Whitepaper: 05.03.2012

Your Safety Matters

Safety is Not Just for the Jobsite

Putting your flag up for the holidays. Using a ladder to prune your trees. Completing a few honey-dos around the house. Often our summers are filled with small tasks, but do you realize small tasks sometimes put you at risk?

These common household tasks can create the same hazards many construction workers face daily on a jobsite. For instance, do you know at what height OSHA requires a worker to be secured from falling? You may be surprised to learn it is only six feet. While this may seem like such a short distance off the ground, regrettably it is the same assumption many workers make before they injure themselves.

In fact, falls are the leading cause of construction-site injuries. According to OSHA, every day in America two construction workers are fatally injured on the job. If that isn’t enough to make you take precaution before your next task, recognize that annually more than three million people suffer a workplace injury.

These alarming numbers are what motivate us to ensure that everyone who steps foot on one of our jobsites returns home safely to their families each night. At McCarthy, safety is always our top priority. This mindset resonates throughout our culture because we recognize safety needs to be a priority with everything we do.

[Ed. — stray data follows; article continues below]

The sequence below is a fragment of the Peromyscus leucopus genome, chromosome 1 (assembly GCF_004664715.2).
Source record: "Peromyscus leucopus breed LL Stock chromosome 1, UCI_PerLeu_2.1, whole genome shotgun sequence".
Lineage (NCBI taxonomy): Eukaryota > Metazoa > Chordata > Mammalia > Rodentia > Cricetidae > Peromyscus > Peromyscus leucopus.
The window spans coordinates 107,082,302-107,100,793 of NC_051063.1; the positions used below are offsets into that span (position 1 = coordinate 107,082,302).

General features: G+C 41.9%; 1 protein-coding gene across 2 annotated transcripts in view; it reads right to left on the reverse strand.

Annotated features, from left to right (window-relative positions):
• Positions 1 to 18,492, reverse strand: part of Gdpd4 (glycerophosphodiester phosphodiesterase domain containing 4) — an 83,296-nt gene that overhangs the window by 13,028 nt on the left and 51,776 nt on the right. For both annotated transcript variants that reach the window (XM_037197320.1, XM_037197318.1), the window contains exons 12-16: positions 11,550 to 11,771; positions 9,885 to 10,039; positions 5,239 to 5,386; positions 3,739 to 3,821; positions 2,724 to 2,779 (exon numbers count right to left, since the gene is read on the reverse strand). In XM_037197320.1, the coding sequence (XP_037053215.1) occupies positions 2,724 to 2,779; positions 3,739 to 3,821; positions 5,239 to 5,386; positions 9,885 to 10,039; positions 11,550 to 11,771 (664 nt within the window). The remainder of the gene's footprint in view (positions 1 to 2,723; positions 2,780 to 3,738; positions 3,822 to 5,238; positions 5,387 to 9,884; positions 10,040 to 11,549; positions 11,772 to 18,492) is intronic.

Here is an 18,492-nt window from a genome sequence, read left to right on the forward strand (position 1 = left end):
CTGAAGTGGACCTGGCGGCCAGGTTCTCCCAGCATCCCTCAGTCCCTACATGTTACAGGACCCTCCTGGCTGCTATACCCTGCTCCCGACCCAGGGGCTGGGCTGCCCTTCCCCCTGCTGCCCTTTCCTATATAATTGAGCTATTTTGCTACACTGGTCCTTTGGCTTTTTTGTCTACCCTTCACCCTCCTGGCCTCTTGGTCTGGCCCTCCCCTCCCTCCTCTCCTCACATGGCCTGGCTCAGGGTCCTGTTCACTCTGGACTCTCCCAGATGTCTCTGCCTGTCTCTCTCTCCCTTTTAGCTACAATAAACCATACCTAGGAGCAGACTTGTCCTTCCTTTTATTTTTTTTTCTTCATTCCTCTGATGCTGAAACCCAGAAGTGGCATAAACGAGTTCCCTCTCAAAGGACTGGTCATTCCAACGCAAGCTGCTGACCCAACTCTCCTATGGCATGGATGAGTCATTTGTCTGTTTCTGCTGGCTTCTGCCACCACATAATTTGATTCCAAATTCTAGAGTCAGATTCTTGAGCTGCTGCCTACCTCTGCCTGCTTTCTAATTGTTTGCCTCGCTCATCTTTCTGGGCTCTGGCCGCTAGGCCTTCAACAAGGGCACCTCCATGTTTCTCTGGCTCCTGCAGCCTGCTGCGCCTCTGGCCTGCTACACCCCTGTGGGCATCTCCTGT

To make certain our workers do not suffer an injury while on the job, McCarthy employs a comprehensive site-specific safety plan. These plans are developed with the input of our management staff and specifically identify fall hazards and mitigation efforts. Regardless if we are working on a single-story or multi-level high-rise project, McCarthy’s fall protection plan covers everything from how to properly secure yourself to rescuing someone who has fallen. While you may never be working 20 levels up at your residence, there are three basic fall protection principles that should be utilized whenever your feet leave the ground: planning, prevention and using personal protective equipment.

Recognizing the hazards associated with the task you are trying to complete is the first step to avoiding injury. On all McCarthy jobsites, we utilize a Task Hazard Analysis (THA) process to assist every employee in identifying, evaluating, discussing and revisiting each task a worker will be performing during that day. While there’s no need for a foreman when cleaning out the gutters on your home, it’s still necessary to take a close look at the specifics of the work, location, and equipment needed to accomplish a task before you begin your climb.

Just like on an active jobsite, safety starts from the ground up. A professional would inspect an extension ladder before setting it up, so should you. If any of the rungs or rails are bent, cracked, or damaged, don’t use the ladder. The same goes for the feet and pawls, which are critical for maintaining stability once the ladder is set up.